What I like about this book:

  • A bold and skillfully written novel that touches on magic and realism. Teens will find this a thrilling read. The magic is exciting, but also borders on a dark side, with a little paranormal thrown in the mix.
  • The sisters live in a dysfunctional family, which is the very heart of the story. There is tension in the family and themes of  mental instability, abuse, and loss. Their journey is sad as family secrets unravel and they have to depend upon one another in order to cope with their mother’s illness.
  • The sisters’ characters are richly developed and believable. Eleanor and Astrid are 14-year-old twins who share a bond that make 13-year-old Marla and 11-year-old Silly, feel like they live in another universe. Eleanor is smart, bold, bossy and the protector. Astrid is creative and spacey. Marla is sensitive, sad and whiney. Silly (Priscilla) is the baby that everyone protects. She narrates the story in first person and turns out to be the strongest and wisest of the sisters.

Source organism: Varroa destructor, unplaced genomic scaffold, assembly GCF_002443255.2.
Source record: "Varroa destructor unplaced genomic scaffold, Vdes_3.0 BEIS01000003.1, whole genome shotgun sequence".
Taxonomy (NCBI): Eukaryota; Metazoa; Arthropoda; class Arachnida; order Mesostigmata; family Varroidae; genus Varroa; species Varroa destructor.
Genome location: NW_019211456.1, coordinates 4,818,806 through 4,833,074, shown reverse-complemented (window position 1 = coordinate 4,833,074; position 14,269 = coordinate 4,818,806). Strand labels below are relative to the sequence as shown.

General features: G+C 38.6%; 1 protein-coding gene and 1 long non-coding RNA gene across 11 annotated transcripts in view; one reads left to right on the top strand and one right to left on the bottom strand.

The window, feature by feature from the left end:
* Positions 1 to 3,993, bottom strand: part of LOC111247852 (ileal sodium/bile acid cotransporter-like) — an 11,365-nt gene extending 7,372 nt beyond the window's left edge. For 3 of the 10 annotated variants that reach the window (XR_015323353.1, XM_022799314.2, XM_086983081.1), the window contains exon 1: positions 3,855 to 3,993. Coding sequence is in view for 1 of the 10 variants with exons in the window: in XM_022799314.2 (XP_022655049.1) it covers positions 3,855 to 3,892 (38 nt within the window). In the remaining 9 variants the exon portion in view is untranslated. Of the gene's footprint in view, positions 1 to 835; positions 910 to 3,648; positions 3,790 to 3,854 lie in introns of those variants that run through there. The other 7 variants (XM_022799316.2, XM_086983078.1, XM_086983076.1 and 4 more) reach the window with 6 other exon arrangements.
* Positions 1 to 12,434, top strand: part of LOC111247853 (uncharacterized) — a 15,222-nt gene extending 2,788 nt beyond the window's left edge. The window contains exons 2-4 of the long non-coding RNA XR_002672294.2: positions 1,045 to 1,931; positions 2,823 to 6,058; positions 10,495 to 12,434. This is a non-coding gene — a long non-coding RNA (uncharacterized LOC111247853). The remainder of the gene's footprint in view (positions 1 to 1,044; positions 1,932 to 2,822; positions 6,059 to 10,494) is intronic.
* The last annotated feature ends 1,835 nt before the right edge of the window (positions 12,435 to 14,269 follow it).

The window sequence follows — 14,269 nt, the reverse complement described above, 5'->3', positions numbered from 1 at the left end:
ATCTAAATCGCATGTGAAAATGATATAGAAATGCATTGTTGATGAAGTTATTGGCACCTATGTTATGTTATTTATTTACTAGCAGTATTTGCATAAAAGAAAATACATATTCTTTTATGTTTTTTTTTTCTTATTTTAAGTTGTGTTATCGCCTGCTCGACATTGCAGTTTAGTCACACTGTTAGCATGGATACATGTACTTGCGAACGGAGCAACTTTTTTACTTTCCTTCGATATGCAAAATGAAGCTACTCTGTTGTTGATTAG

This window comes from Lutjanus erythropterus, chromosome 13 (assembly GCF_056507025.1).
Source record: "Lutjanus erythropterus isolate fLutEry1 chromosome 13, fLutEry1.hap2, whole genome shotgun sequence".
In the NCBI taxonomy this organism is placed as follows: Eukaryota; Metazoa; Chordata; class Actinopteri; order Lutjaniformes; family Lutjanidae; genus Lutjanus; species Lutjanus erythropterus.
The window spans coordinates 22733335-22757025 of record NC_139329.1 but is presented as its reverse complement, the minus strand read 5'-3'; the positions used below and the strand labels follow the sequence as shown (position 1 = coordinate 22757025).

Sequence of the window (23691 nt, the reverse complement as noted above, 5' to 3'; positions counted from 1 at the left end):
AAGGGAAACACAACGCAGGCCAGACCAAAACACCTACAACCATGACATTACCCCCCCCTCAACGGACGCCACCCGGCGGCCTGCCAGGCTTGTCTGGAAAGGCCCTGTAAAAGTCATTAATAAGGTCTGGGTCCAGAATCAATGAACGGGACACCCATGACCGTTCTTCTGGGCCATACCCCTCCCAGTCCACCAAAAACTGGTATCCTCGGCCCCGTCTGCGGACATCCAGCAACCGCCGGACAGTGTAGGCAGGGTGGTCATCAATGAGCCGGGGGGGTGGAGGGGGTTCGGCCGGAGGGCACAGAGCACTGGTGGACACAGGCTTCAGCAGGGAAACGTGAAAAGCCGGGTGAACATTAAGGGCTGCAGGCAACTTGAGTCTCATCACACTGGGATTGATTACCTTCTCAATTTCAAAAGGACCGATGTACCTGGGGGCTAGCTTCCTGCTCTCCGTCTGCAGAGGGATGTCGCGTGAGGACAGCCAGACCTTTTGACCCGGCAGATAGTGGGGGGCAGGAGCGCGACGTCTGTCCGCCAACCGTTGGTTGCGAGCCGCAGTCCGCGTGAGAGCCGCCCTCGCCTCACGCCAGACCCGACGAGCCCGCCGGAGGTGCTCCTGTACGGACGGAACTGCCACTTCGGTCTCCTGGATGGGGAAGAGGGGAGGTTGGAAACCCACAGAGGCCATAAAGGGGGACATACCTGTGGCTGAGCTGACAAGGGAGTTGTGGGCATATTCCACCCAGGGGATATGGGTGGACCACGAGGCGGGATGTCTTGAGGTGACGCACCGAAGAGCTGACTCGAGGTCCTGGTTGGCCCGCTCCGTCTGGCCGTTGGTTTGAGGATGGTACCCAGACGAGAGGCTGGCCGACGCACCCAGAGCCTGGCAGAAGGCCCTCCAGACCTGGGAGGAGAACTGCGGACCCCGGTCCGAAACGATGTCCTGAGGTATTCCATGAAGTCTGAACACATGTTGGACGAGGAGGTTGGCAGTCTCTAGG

• The magic Eleanor and Astrid discover in the bedroom closets offer the sisters a way to escape into a fantasy world that is free of pain. The magic is different for each sister. It can be calming, exhilarating, or scary. It can hold memories. But it also offers the sisters a way to bring healing to a broken family. The ending is satisfying and hopeful. This story lends itself to important discussions among readers.

Corey Ann Haydu is the author of YA novels, OCD Love Story, Life by Committee, Making Pretty, the middle grade novel Rules for Stealing Stars, and the upcoming novel Falling Girls and Missing Boys.

Check other Middle Grade review links on author Shannon Messenger’s Marvelous Middle Grade Monday post.